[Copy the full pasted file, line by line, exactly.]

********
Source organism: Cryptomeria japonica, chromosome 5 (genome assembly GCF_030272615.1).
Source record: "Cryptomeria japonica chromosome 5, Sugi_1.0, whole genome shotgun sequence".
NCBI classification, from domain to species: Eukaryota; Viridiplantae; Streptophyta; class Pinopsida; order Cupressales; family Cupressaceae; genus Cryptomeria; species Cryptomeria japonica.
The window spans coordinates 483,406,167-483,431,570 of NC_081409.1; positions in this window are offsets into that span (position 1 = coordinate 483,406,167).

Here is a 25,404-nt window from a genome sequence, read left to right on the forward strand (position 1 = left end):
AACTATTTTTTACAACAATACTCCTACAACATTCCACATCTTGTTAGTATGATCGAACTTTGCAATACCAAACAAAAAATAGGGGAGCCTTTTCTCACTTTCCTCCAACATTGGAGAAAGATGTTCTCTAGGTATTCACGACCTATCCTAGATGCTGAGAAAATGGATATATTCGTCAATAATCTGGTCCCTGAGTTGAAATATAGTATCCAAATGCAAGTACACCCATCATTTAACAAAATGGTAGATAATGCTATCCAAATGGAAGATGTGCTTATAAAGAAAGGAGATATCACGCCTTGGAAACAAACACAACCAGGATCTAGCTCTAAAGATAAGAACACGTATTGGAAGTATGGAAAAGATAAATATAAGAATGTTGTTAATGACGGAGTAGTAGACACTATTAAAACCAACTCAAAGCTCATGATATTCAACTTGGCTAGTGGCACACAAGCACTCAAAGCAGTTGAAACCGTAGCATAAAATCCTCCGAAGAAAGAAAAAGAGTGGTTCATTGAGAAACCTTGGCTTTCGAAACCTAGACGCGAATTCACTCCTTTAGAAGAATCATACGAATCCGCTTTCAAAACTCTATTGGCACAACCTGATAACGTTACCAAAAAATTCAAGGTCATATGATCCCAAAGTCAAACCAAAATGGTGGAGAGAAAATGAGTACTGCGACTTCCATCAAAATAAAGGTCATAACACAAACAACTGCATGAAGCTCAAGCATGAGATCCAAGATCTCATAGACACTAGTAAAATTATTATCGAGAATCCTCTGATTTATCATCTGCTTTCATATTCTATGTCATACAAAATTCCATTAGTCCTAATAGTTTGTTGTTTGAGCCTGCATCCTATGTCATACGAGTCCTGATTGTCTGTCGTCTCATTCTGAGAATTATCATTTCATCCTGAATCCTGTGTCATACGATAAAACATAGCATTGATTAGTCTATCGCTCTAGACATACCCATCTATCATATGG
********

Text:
Source organism: Cryptomeria japonica, chromosome 5 (genome assembly GCF_030272615.1).
Source record: "Cryptomeria japonica chromosome 5, Sugi_1.0, whole genome shotgun sequence".
NCBI classification, from domain to species: Eukaryota; Viridiplantae; Streptophyta; class Pinopsida; order Cupressales; family Cupressaceae; genus Cryptomeria; species Cryptomeria japonica.
The window spans coordinates 483,406,167-483,431,570 of NC_081409.1; positions in this window are offsets into that span (position 1 = coordinate 483,406,167).

Here is a 25,404-nt window from a genome sequence, read left to right on the forward strand (position 1 = left end):
AACTATTTTTTACAACAATACTCCTACAACATTCCACATCTTGTTAGTATGATCGAACTTTGCAATACCAAACAAAAAATAGGGGAGCCTTTTCTCACTTTCCTCCAACATTGGAGAAAGATGTTCTCTAGGTATTCACGACCTATCCTAGATGCTGAGAAAATGGATATATTCGTCAATAATCTGGTCCCTGAGTTGAAATATAGTATCCAAATGCAAGTACACCCATCATTTAACAAAATGGTAGATAATGCTATCCAAATGGAAGATGTGCTTATAAAGAAAGGAGATATCACGCCTTGGAAACAAACACAACCAGGATCTAGCTCTAAAGATAAGAACACGTATTGGAAGTATGGAAAAGATAAATATAAGAATGTTGTTAATGACGGAGTAGTAGACACTATTAAAACCAACTCAAAGCTCATGATATTCAACTTGGCTAGTGGCACACAAGCACTCAAAGCAGTTGAAACCGTAGCATAAAATCCTCCGAAGAAAGAAAAAGAGTGGTTCATTGAGAAACCTTGGCTTTCGAAACCTAGACGCGAATTCACTCCTTTAGAAGAATCATACGAATCCGCTTTCAAAACTCTATTGGCACAACCTGATAACGTTACCAAAAAATTCAAGGTCATATGATCCCAAAGTCAAACCAAAATGGTGGAGAGAAAATGAGTACTGCGACTTCCATCAAAATAAAGGTCATAACACAAACAACTGCATGAAGCTCAAGCATGAGATCCAAGATCTCATAGACACTAGTAAAATTATTATCGAGAATCCTCTGATTTATCATCTGCTTTCATATTCTATGTCATACAAAATTCCATTAGTCCTAATAGTTTGTTGTTTGAGCCTGCATCCTATGTCATACGAGTCCTGATTGTCTGTCGTCTCATTCTGAGAATTATCATTTCATCCTGAATCCTGTGTCATACGATAAAACATAGCATTGATTAGTCTATCGCTCTAGACATACCCATCTATCATATGG